Back to business

An increase in hotel developments, rising oil prices and continued government support, means Saudi Arabia is back on the business traveller’s trail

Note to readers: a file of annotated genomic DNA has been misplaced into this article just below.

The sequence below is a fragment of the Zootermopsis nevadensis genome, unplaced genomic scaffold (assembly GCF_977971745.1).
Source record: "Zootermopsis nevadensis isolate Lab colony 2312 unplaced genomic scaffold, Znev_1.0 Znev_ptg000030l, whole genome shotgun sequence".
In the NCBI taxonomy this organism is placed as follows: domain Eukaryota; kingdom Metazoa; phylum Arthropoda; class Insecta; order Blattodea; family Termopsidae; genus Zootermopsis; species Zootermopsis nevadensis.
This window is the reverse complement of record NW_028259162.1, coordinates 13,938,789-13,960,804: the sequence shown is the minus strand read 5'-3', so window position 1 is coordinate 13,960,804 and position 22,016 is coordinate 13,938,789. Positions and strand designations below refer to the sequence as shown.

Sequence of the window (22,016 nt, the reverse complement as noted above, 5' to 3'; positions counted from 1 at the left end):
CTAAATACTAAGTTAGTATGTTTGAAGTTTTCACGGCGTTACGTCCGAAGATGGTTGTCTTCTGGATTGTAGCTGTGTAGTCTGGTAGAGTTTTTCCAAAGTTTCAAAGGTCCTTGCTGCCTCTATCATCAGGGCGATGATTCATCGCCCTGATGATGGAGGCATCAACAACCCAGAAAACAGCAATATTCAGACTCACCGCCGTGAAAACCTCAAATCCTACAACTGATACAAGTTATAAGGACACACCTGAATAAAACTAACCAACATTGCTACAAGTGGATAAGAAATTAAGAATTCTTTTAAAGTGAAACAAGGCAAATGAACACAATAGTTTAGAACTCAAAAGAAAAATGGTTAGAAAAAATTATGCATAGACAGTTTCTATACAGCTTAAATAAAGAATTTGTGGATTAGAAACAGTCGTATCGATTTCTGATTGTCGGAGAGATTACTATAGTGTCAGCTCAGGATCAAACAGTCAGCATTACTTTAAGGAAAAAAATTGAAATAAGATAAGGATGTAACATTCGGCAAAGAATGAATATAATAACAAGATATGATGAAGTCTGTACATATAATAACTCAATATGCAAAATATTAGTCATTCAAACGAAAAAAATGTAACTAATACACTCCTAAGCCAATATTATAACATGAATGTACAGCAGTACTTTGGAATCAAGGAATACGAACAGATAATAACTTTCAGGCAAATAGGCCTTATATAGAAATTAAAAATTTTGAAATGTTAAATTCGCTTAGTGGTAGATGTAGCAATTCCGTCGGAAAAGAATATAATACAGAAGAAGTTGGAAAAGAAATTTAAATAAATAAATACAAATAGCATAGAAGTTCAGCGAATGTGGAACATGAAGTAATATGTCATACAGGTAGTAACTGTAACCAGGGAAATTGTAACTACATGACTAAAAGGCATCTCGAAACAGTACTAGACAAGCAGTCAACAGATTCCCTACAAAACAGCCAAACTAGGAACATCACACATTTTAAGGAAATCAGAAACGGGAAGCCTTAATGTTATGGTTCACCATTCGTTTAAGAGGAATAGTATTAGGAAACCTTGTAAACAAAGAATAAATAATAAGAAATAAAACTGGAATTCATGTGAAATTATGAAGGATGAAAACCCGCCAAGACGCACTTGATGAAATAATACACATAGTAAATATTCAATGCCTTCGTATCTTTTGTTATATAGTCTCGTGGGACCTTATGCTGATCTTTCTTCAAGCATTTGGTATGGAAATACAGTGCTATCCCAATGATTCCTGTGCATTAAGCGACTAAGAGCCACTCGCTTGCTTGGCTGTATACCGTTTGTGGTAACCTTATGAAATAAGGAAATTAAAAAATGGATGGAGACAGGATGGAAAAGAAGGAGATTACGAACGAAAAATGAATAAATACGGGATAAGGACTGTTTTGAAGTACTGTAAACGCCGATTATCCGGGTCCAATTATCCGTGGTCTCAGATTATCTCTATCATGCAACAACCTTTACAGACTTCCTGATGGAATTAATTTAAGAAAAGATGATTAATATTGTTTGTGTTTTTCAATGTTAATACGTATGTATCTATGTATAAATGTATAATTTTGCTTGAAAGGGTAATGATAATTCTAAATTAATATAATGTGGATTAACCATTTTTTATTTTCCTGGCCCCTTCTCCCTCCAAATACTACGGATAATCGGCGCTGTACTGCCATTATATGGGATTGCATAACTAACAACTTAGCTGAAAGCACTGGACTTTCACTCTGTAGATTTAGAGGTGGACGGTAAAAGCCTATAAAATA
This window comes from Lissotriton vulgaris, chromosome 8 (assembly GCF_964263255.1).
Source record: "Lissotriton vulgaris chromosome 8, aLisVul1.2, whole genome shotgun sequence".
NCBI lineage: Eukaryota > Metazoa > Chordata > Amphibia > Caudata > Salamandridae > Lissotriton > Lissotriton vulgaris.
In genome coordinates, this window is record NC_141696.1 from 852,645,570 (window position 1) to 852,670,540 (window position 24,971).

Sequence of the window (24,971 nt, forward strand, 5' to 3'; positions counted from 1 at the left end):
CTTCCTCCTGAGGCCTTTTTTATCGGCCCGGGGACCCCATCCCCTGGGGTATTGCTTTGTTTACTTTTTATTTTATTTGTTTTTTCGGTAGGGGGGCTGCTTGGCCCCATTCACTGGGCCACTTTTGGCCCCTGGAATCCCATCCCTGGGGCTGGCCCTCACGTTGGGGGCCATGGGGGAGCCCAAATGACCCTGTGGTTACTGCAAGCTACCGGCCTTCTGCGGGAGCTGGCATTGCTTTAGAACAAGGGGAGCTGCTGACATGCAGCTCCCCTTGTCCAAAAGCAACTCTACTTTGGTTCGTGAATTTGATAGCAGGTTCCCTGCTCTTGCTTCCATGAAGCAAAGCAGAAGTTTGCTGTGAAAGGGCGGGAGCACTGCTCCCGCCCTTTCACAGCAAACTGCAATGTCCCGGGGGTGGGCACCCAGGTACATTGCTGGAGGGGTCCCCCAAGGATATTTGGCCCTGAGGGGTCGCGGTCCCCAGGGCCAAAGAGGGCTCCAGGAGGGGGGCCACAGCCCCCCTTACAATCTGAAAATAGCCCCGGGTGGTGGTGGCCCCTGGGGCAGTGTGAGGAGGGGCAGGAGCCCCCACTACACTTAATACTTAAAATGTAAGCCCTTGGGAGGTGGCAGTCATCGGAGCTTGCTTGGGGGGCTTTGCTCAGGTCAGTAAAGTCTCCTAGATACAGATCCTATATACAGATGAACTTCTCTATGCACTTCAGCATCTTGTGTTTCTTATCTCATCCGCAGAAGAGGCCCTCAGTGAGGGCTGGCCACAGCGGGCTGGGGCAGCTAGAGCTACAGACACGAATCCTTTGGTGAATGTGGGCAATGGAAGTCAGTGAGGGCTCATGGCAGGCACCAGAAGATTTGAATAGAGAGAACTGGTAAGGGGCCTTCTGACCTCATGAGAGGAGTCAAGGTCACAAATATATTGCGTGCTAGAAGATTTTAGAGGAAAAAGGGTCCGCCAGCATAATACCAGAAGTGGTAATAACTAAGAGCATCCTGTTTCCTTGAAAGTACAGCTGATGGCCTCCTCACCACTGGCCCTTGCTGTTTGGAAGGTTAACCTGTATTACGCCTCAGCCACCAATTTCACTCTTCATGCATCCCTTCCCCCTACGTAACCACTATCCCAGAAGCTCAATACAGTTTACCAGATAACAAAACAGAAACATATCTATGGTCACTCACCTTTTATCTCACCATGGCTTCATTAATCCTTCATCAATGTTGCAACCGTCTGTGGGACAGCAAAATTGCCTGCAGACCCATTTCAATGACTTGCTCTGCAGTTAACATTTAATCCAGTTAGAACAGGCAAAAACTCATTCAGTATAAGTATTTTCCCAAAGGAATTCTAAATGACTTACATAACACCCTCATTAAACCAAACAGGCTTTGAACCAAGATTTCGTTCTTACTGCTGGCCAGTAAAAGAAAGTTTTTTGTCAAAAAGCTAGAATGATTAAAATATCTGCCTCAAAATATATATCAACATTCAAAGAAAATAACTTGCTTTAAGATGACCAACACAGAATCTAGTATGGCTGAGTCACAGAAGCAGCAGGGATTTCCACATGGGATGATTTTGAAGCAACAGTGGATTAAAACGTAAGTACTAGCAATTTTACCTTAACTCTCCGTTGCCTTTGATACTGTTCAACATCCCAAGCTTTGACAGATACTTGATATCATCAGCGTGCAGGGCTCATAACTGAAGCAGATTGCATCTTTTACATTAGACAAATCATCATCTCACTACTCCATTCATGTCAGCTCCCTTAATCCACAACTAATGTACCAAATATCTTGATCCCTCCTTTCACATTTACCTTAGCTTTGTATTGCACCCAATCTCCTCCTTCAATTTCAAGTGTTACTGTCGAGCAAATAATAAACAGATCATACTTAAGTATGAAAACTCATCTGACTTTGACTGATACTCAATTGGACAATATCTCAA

• E-Mail
By  Sarah Campbell Published  July 9, 2005